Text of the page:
One of the most underrated tools for font loading is the unicode-range property for @font-face loading. It can really help decrease bundle sizes and loading times, especially when loading more than 2 fonts and the content is in one primary language.

 

There are a lot of good responses here. I'm going to have to look into some of these.

Also, I agree that system fonts perform best. But when it comes to branding, I think it'll be hard to convince someone who wants the same fonts used everywhere to do something else for web, especially if it's someone who gets hung up on the look of something before even seeing the actual content.

Of course, that's not to say the performance argument shouldn't be made. Just wanted to throw this out there.

 

If you are using a common font such as Roboto, Open Sans your navigator might be storing the font locally itself so you could use local within src.

@font-face {
  font-family: 'Roboto';
  src: local('Roboto'), local('Roboto-Regular'),
  url('/resources/fonts/roboto/woff2/roboto-regular.woff2') format('woff2'),
  url('/resources/fonts/roboto/woff/roboto-regular.woff') format('woff'),
  url('/resources/fonts/roboto/truetype/roboto-regular.ttf') format('truetype');
  font-weight: 400;
  font-style: normal;
  font-stretch: normal;
  font-display: swap;
  unicode-range: U+000-5FF;
}
 

That's interesting. I bet we could test that out on a site my employer owns.

 

Can’t believe no one mentioned subfont.

It creates a local copy for you if you host it on google. It rewrites the font tags. It uses a graph to see what you use and prunes the fonts for just the characters needed. And probably 20 more things I didn’t think of.

I run it against a static site after generating. Not sure how to work this into our workflows.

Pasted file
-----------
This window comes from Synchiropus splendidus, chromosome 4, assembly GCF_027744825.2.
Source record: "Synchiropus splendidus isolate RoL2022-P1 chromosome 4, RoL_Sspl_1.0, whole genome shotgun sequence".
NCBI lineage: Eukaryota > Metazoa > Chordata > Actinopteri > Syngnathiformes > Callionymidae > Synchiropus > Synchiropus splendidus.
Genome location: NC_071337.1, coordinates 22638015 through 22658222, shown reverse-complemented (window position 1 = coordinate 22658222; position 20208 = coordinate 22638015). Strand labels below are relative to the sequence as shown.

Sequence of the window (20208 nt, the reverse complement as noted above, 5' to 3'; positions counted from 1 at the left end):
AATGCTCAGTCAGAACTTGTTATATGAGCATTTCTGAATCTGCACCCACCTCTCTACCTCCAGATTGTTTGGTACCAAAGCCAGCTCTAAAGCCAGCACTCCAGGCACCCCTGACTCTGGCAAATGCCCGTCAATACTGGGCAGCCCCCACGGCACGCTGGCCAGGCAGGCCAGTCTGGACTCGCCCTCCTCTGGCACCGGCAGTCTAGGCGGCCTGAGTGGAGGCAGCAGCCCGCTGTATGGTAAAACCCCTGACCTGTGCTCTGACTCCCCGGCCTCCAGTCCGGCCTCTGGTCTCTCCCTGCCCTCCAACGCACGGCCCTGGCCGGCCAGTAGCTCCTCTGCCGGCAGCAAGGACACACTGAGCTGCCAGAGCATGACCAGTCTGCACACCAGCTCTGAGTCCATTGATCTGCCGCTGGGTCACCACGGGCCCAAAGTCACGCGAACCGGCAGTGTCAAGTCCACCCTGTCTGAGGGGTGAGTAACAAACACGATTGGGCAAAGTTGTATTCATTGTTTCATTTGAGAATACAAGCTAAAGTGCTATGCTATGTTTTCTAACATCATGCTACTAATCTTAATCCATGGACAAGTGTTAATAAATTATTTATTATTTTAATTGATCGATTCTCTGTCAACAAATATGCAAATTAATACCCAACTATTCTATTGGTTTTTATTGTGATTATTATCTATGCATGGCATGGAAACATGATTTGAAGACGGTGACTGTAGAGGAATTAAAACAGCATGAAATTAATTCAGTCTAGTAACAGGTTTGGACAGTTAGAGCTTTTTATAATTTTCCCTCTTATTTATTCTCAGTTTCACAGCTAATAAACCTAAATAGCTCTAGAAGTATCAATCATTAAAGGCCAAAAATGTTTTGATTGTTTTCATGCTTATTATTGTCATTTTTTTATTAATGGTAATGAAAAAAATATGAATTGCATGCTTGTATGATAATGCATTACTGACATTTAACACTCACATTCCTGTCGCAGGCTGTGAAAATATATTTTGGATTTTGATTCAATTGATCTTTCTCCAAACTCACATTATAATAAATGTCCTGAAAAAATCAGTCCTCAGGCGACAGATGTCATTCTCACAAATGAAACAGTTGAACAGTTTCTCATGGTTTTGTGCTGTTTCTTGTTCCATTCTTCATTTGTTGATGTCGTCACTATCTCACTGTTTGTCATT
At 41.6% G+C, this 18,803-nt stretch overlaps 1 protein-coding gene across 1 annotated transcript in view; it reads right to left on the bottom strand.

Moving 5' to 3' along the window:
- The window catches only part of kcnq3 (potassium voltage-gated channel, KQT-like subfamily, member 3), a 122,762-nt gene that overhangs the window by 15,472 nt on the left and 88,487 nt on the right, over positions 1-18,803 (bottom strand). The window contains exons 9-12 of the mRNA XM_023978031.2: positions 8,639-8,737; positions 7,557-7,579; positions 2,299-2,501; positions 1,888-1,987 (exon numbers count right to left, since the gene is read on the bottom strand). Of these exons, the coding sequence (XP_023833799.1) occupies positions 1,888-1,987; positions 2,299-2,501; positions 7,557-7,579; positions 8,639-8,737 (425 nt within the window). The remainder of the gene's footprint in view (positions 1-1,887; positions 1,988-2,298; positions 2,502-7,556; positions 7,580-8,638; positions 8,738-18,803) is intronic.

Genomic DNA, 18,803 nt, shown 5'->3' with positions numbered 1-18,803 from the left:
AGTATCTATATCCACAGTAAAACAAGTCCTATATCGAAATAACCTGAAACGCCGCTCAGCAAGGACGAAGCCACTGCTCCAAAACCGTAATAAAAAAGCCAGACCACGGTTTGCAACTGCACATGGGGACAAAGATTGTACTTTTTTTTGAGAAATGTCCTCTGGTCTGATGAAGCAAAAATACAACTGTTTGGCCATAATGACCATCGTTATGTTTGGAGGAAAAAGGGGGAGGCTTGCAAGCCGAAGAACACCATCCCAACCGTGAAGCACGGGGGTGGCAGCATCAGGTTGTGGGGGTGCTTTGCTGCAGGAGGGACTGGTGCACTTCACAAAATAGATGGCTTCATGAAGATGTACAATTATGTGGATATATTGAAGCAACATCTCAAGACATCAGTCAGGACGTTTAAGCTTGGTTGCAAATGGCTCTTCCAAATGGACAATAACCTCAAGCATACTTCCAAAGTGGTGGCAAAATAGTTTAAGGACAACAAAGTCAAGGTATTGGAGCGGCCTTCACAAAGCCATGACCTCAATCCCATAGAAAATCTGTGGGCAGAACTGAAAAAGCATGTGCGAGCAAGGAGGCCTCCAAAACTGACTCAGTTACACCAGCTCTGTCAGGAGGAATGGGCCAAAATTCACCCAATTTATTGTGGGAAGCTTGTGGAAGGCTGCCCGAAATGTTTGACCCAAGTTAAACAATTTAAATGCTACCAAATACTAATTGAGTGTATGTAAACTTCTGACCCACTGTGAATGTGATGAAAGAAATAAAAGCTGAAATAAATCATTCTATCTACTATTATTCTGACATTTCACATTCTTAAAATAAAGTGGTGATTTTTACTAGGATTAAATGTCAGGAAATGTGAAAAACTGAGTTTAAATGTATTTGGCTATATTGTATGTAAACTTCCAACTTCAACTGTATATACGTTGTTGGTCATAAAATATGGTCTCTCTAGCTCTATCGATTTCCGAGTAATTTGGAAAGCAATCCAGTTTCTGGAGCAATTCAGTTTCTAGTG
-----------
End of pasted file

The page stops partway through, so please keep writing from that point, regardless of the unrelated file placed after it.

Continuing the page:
github.com/Munter/subfont

 
 

I tend to use Google Fonts. And stick to the system fonts. But hosting the fonts on the CDN as a very good idea. I completely forgot about link rel preload. I've created and used various font preloaders for various formats. Google fonts do the trick.

As for font flashing I used a trick many years ago which was to render the font off screen before hand. This discussion is enriching.

 

Is it possible to stream fonts as opposed to load fonts? For example, HanaZono is around 20MB x2 files, and it covers most CJK characters, many of which are rare and you might not need.

Otherwise, split fonts on server-side?

 

I was using webfontloader in the previous version of my site.

GitHub logo typekit / webfontloader

Web Font Loader gives you added control when using linked fonts via @font-face.

Web Font Loader

Web Font Loader gives you added control when using linked fonts via @font-face. It provides a common interface to loading fonts regardless of the source, then adds a standard set of events you may use to control the loading experience. The Web Font Loader is able to load fonts from Google Fonts, Typekit, Fonts.com, and Fontdeck, as well as self-hosted web fonts. It is co-developed by Google and Typekit.

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Get Started

To use the Web Font Loader library, just include it in your page and tell it which fonts to load. For example, you could load fonts from Google Fonts using the Web Font Loader hosted on Google Hosted Libraries using the following code.

<script src="https://ajax.googleapis.com/ajax/libs/webfont/1.6.26/webfont.js">

I was using Gatsby under the hood, so webfontloader was wrapped in this Gatsby plugin, gatsby-plugin-web-font-loader.

 

There are different ways. But you want something blazing fast then here is a trick...

dev.to/manishfoodtechs/server-push...

110% faster next-time ...

 
 

display swap is interesting, but even after implementing, lighthouse flags it.

 

Custom CDN and preloading with HTTP. I don't like Google fonts, not because they are slow but because loading fonts we share data with third party service (similar mechanism to fb pixel).

 

Pedantic answer, don't. I'd prefer to use the system fonts to try and make the website feel more native to the platform the user is on.